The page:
It is now less than a couple of days away before the wheels will turn and the journey begins. Before we start, there is one final member of the team I must introduce to you. In many ways, he is the hardest to introduce. In many ways, he is the most important. Perhaps he will be the most important for you, too.

This man taught me, even more than my cancer diagnosis, about the importance of today. The danger of assuming I can count on tomorrow. The amazing luxury we have, of existing in this very moment. Why not stop and enjoy it before you read on?

This man was my brother, John Christopher Grenfell-Shaw.

My brother annoyed the hell out of me, when we were growing up. He was much better at maths and sailing, and we were constantly at each other’s throats when we were more evenly matched – running, computer games and eating fast.

We only really became friends after John went to uni – not being forced to spend our lives together helped us discover that we enjoyed each other’s company. This realisation was forged through  rowing together, attempting a midnight Great Court run (cf. Chariots of Fire) or through long rides in torrential rain, each grudgingly realising the other simply wouldn’t quit. Ours became a friendship cemented on the bike and deepened off it – though often discussion continued in a cycle-centric manner: I distinctly remember about 90% of a long Skype conversation revolving around Chris Froome’s incredible 80km solo attack on stage 17 of the Giro d’Italia.

John was kind, unfailingly modest, supportive and deeply caring. He also ended up the better cyclist of the two of us –  and by this time I was proud of his achievements.

4 am, Friday 6th July 2018, crept into view. I can hardly say I was anticipating it. I was in Bristol’s Teenage and Young Adult cancer treatment centre, completing my first cycle of chemotherapy, feeling sick and washed-out.  The half-hours crawled by as I stupor-slept, waiting for a time when there was a little more of interest around, when I didn’t have to pretend to be immersed in sleep. I was anticipating the passage of time, which now seems ironic. 

Dad’s phone rang (or Mum’s? Honestly, I struggle to remember). John, my brother, had been in the Lake District, doing a hare-and-hounds style running game: each day one of the group would take a turn to provide sport for the chasers, leading them on a song and dance over tussocky hills, rocky banks, chilly rivers and bogs and down scree slopes. The day before, John had been one of the hares after remaining uncaught earlier in the week – a rare achievement. He had led a chase around a steep area next to Haystacks, a boggy, rocky plateau along the spine of one of the serpentine hills. There, on the steep sides of Haystacks, something happened. We will never know what. But John, my brother, my parents’ eldest son, fell to his death. He was 25.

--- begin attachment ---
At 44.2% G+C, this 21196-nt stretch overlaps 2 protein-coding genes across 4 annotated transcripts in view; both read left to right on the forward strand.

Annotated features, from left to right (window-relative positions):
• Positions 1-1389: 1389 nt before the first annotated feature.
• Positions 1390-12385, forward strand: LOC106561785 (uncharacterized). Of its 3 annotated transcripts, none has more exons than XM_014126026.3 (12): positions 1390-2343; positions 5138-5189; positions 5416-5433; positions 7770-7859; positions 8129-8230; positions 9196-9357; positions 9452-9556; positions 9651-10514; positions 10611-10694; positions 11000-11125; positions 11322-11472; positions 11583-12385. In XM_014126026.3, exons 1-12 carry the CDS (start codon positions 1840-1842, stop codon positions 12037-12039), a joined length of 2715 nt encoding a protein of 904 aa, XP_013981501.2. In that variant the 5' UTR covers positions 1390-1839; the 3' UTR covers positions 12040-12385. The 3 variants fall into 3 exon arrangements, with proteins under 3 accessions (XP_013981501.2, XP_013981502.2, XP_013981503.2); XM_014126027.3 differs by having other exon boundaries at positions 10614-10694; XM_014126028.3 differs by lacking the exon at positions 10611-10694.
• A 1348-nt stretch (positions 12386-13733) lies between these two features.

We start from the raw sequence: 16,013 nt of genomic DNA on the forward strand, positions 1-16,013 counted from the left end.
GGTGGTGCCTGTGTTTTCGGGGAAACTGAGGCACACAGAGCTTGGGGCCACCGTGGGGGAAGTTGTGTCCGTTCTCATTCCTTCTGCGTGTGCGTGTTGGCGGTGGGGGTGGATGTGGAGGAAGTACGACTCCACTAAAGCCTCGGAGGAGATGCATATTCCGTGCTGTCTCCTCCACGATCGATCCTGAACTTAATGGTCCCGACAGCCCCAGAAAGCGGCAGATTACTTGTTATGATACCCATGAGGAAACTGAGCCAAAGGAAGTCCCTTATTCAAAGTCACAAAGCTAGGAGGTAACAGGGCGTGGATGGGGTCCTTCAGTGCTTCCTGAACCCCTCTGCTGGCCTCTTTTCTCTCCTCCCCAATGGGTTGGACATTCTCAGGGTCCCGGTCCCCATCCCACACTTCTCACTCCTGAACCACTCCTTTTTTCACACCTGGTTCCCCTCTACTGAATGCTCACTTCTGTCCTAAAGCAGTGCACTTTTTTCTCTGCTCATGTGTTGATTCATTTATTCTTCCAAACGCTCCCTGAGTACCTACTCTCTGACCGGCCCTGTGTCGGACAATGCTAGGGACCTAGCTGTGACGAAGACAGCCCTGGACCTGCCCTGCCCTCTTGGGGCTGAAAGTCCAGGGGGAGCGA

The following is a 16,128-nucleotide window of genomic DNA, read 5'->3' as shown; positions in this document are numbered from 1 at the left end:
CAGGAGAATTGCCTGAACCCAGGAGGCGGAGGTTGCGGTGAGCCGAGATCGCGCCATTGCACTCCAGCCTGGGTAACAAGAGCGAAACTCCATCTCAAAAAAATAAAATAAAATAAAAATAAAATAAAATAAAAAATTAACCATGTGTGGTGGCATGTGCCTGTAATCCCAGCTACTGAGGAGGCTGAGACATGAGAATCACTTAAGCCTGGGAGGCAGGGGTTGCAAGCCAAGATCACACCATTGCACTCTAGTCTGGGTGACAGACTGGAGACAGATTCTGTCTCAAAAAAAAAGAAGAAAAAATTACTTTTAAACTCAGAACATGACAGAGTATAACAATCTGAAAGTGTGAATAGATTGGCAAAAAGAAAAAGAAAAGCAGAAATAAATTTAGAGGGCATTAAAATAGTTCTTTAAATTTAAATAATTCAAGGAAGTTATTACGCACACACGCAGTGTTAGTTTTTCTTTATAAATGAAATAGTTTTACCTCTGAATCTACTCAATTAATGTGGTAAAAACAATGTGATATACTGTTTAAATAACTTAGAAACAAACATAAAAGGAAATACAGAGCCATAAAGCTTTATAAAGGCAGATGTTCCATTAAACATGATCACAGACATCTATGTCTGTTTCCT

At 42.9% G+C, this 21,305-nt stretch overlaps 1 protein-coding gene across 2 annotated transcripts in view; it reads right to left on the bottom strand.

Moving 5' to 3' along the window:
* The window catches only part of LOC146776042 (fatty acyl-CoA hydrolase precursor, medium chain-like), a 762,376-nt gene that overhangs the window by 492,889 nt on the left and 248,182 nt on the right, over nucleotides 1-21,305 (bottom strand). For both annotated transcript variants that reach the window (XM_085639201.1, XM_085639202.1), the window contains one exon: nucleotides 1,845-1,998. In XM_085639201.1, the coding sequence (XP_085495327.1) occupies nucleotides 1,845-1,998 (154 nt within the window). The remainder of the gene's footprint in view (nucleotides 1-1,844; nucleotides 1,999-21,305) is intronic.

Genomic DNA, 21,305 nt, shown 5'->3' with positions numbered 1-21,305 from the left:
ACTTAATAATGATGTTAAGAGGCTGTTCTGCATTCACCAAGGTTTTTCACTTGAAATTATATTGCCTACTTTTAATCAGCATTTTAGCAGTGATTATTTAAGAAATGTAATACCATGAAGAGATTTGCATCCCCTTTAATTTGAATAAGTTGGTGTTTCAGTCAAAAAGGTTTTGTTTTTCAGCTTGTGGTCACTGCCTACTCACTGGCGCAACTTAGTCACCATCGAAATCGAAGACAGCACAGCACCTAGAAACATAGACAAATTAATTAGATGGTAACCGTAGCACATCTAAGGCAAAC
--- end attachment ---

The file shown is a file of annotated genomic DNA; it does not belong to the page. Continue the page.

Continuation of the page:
Many of you may have thought “Luke was very unlucky to be diagnosed with cancer, but look, I’m pretty certain I will be fine”. I say, think about John, my brother. No one in the world would have expected me to be here 18 months after my diagnosis, and my brother not.

So am I saying expect death at every corner? No, what I am saying is that we simply don’t know when we will be living our last day – it could be so much sooner than we expect. There is no stopping this, there is little in the way of preventative measures.

What can we do? Do our very best to live today, and tomorrow, and the next, in a way that were we to die, we would be happy with how we lived our previous days.

I challenge you – make it happen! Take the time, now, briefly, to pause and reflect. What would make you happier and more satisfied with today? Think of something you can control and change. What changes can you begin making so your tomorrows are more fulfilling?

To finish: the unseen joiner. You have probably guessed, this is John. Only recently I found out he had been planning on joining for a large chunk of Bristol2Beijing; this is just another example of his generous spirit. And now he cannot join in person, so I will do my best to carry his spirit in my heart. Many people have asked – “What is the name of the tandem?”. I now have an answer. John’s middle name, Chris. Chris will be my constant companion over the next year, and enable me, other CanLivers, and friends and family to experience Bristol to Beijing.

And please, let his life live on by the impact his story has in your life.

John, Dad and me atop Pen y Fan in Wales, sporting questionable hair and fashion choices.

Some years later, John and me on the summit of Qurnat as Sawda, Lebanon’s highest peak. This time with dubious headgear.

John and me on the ferry between Malta and Gozo, chasing each other round the islands.